From the Fleur de Lys to the David - The Supremacy of Florence: Civic Identity and Classical Symbols

From the Fleur de Lys to the David - The Supremacy of Florence: Civic Identity and Classical Symbols

In this atypical exhibition the Academy of Fine Arts, seat of Michelangelo's David the most widely known symbol of Florentine civic identity, displays also the less known ones: works of art originally commissioned to decorate the public buildings

In this atypical exhibition the Academy of Fine Arts, seat of Michelangelo's David the most widely known symbol of Florentine civic identity, displays also the less known ones: works of art originally commissioned to decorate the public buildings of Florence which housed the powers running the city: the halls of the various ‘Arti’ or Guilds, Palazzo Vecchio - once Plazzo dei Priori - and the city gates and walls.

This exhibition offers visitors a new key to understanding the work of art themselves, by underscoring the importance of images in the propaganda and communicating strategy of the political and economic groups which ruled the city in the era of the Commune before the rise of the Medici Family changed the city for good from both a political and an aesthetic stand-point.

The dividing line between sacred and secular is often hard to be detected. For instance in the Palazzo dei Priori, one was just as likely to encounter depictions of the mythological hero Hercules - on the city’s official seal - as one of the biblical king David.

A selection of rare Renaissance drawings and a fresco showing the Expulsion of the Duke of Athens, from the former Stinche prison, but now in Palazzo Vecchio, illustrates the so-called Defamatory Painting , which consisted in commissioning murals in public places to depict, often in gruesome detail, either events or individuals viewed with hostility by the city of Florence.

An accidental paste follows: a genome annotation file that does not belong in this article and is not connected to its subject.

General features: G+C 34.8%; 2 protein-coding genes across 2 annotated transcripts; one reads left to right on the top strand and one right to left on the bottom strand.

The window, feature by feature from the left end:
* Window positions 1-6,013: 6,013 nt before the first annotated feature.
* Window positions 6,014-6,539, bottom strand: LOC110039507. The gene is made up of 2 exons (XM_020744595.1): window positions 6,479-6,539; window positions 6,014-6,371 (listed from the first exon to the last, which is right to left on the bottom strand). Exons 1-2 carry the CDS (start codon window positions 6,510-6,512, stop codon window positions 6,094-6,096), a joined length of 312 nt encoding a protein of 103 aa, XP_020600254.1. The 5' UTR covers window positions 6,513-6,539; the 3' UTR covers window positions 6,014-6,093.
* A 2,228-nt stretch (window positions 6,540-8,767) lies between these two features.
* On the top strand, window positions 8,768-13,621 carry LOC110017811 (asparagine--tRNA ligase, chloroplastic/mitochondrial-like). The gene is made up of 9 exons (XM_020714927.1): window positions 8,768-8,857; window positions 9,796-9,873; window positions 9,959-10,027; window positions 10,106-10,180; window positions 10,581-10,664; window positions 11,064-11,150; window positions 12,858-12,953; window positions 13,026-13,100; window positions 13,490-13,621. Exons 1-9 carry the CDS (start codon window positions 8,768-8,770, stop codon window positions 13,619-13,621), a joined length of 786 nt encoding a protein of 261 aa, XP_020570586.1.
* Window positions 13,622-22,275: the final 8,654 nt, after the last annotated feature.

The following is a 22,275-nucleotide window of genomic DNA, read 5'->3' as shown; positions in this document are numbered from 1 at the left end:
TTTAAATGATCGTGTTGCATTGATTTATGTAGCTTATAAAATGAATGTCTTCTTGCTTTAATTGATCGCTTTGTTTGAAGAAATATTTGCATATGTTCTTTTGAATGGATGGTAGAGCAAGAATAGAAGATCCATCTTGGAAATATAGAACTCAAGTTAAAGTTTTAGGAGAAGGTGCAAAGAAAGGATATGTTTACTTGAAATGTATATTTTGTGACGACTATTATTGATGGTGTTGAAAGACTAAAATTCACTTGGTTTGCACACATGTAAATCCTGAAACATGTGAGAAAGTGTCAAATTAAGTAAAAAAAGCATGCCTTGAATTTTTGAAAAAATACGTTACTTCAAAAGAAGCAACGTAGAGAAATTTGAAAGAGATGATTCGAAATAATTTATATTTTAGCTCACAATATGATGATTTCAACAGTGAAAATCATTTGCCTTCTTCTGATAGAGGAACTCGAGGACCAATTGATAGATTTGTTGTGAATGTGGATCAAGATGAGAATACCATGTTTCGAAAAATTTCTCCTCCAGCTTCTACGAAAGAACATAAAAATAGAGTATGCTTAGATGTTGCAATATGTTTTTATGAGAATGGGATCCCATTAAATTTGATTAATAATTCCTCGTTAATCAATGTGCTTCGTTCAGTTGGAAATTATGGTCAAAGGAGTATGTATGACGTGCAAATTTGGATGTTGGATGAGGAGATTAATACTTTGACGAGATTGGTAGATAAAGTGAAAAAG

Imagines embodying the wealth of the city, on the other hand, were set up in the market place; Donatello’s statue of Abundance, famously atop a column in the Old Market. While the original has now been lost, we are familiar with the statue from the numerous copies produced over the centuries, the most famous today is the one located in Piazza della Repubblica.

In the late 1300s Florence also started to identify with its Poet, Dante Alighieri depicting his idealized portrait in various public places, like the Bargello and the Cathedral.

Also, the decoration of the city gates and the heraldry adorning the city walls provided the city fathers with another opportunity to celebrate Florence and its allies.

The exhibition devotes special attention to the Arti, the driving force behind the economic boom which Florence enjoyed in the era of the Commune and the true political power in the city at the time.

Membership of one of the guilds was actually a precondition for playing an active role in the city’s political life.

For the first time in two centuries, visitors will be able to admire in a single venue of the entire collection of panels depicting the guild’s patron saints, originally adorned the pillars of Orsanmichele, in the area of the Ponte Vecchio.

Until December 8th, Academy of Fine Arts - Florence